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Re: changelog practice, unfinalised vs UNRELEASED vs ~version




Simon McVittie writes ("Re: changelog practice, unfinalised vs UNRELEASED vs ~version"):
> If I'm understanding correctly, your motivation to do so is that you
> have a strong belief that building a Debian source package with `debuild`
> or similar, directly from a VCS checkout, should always work and should
> always produce results that could be considered correct (in terms of not
> having the version number of a prior version, not having the version
> number of a future version either, not claiming to have been released
> by a person who did not in fact release it, and so on).

I wouldn't say I have a "strong belief" in these notions.  I mean, I
do broadly agree with them.

I think it is much more tolerable to have build reuse the version
number of an actually-uploaded previous version.  This is because in
that case the uploaded version is still available via the archive.  So
confusion is less likely.  But I still don't think it's very
desirable.

> Broadly, the two extremes of workflows for Debian packages' changelogs
> maintained in git seem to be:
> 
> * Write the changelog as you go along: [...]
> * Write the changelog later: each commit just has a commit message
>   in a normal git way, and its debian/changelog is out of date. [...]
> * Mostly write the changelog later, as in the second model.
>   Periodically summarize the changelog so far [...]

Contrary to what Ben seems to have read into my message, I don't have
an opinion about this.  I use all three of these workflows on
different occasions.  I don't understand why you and Ben see a
connection between my suggestions and the choice between these
workflows.

> While as an abstract model I agree that the uploader name and date
> are not meaningful in an unreleased version, I can't help thinking
> that this is a "boil the ocean" sort of change - a lot of tools follow
> and require Policy syntax, in which the uploader name and date are
> non-optional.

Policy can be changed.  Obviously what I am proposing should be
written in policy.

> Allowing and ignoring an arbitrary and non-meaningful uploader and date,
> or possibly establishing a convention like Unreleased <nobody@localhost>
> for the unreleased uploader, seems more pragmatic.

I don't understand why it is better to have dummy (or wrong) data than
no data.  Of course there will be a bit of work to update our tools
but there is a fairly limited set of them and the changes are not
difficult.

> Our experience with this script and workflow has mostly been very positive,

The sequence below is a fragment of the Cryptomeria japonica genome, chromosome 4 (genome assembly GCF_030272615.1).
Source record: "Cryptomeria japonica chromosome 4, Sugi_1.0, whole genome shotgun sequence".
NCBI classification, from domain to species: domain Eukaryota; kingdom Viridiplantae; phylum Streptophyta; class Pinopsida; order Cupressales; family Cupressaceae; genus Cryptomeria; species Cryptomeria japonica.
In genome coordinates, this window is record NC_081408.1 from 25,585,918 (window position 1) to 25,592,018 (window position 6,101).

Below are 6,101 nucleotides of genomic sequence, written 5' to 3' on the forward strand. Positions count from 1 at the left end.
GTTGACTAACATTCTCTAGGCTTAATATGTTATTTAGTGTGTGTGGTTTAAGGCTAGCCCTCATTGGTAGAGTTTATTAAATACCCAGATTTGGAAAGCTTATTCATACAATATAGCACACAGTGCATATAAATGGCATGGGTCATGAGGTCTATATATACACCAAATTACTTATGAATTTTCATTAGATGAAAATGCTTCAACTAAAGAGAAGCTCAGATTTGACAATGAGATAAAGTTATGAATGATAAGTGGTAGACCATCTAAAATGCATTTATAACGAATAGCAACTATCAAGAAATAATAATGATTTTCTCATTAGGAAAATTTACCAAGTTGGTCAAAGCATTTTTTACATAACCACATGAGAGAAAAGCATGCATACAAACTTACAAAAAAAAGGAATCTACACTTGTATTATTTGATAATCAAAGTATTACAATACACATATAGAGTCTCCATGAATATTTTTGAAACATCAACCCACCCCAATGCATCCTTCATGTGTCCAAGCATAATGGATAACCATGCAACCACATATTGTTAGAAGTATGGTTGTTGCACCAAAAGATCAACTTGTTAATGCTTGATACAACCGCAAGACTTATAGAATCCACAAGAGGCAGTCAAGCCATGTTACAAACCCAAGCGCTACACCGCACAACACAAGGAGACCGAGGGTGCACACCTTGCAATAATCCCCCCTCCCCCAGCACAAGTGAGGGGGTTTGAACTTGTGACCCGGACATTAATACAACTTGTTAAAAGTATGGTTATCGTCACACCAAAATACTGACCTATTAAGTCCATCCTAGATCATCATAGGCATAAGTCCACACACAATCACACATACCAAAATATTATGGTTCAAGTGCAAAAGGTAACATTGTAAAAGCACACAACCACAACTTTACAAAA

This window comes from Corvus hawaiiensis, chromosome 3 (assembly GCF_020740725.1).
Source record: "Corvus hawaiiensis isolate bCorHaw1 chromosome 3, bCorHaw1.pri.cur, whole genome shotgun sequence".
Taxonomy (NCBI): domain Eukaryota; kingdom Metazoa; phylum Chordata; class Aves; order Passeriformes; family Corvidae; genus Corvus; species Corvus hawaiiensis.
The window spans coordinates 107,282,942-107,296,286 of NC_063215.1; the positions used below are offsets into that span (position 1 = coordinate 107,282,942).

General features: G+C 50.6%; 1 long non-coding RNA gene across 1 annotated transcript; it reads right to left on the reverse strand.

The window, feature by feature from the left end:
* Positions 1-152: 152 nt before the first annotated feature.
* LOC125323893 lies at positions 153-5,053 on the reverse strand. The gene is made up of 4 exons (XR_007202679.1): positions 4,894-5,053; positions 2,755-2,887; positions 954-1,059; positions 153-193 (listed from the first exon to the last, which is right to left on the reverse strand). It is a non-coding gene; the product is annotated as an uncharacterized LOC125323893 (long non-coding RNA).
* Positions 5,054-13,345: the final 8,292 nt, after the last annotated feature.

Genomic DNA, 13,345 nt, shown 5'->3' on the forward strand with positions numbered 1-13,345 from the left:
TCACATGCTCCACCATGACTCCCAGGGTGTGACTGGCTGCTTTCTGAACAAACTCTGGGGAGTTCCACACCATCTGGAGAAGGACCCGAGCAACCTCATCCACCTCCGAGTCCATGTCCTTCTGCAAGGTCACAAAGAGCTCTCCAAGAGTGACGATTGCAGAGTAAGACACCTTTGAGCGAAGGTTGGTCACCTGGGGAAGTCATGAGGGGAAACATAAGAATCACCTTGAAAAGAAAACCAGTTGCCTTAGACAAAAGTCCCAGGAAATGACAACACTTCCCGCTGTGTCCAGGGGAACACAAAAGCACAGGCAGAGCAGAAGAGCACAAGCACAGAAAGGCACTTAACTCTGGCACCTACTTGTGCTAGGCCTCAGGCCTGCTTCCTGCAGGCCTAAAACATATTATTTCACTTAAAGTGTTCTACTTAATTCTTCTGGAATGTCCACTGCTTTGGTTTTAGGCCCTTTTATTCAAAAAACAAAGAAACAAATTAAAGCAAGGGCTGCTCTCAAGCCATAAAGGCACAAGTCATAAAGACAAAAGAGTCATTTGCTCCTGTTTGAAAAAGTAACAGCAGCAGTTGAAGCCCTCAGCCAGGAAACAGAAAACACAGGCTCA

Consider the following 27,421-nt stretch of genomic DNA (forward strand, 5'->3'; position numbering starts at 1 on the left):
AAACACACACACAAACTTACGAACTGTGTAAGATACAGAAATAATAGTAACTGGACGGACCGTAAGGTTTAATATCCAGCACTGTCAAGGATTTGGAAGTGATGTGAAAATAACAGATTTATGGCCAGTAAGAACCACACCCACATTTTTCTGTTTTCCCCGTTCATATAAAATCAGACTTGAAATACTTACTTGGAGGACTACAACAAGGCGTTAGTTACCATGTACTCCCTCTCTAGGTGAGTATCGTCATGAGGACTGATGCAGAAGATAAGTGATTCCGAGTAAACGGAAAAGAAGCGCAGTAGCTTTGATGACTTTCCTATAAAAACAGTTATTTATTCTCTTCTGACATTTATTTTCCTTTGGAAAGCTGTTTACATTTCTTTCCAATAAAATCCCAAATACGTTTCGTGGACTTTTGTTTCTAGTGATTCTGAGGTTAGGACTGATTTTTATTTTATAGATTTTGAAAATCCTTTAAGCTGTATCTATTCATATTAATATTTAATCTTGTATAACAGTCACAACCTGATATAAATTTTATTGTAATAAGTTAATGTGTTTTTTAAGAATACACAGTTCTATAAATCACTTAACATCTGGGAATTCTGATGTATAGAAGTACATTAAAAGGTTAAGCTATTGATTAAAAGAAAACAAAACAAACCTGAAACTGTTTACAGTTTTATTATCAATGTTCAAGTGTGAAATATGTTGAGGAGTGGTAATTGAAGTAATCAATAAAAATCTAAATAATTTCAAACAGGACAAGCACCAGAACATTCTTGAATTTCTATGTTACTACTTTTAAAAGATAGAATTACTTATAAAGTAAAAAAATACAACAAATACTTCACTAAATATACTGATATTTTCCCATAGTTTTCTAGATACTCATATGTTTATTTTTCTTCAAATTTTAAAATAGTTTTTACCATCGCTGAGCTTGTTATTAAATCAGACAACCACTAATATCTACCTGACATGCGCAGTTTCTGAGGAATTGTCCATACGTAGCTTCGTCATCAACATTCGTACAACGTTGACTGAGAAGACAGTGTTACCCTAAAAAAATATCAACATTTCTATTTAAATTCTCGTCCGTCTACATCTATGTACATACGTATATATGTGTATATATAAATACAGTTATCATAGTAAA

> and I intend to integrate similar functionality into Vectis[2] soon. The
> one thing I'm regretting is making it switch behaviour based on whether
> the current version is tagged; I think that's "too much magic", and it
> forces you to tag a version before you have built and tested it.

I confess I don't understand all of this, but I think we should agree,
as a project on some conventions about what debian/changelog would
mean if you find it in some vcs branch (or, for that matter, a tarball
or whatever someone sends you).  I definitely don't think vcs tags are
the right answer.  They are not always transported with the revision
and vcs-unaware tools cannot see them at all.

> Clearly, the down side of this approach is that it doesn't work as-is
> with debuild or similar, violating what I believe to be the axiom you're
> working from - the developer has to run a special script instead.

I think we should be aiming to reduce the need for special scripts.

I think our current practices (and tooling) are mostly a mess, and
when they are not a mess they are quite suboptimal.  If we want to
improve this, it can't be done by telling everyone to "just run this
script".

> > Q1. Should the suite in the changelog entry be UNRELEASED,
> >     or the suite at which the vcs branch is targeted ?
> 
> If you're trying to change common practice (being prescriptive rather than
> descriptive) *anyway*, maybe something like experimental-UNRELEASED that
> contains both, with UNRELEASED being shorthand for unstable-UNRELEASED
> (or possibly ${current development suite}-UNRELEASED in Ubuntu
> and other derivatives)?

This would be another approach.  But it is not as good as decorating
the version, because it's not usually desirable to generate binaries
with version numbers that will be reused.

Ian.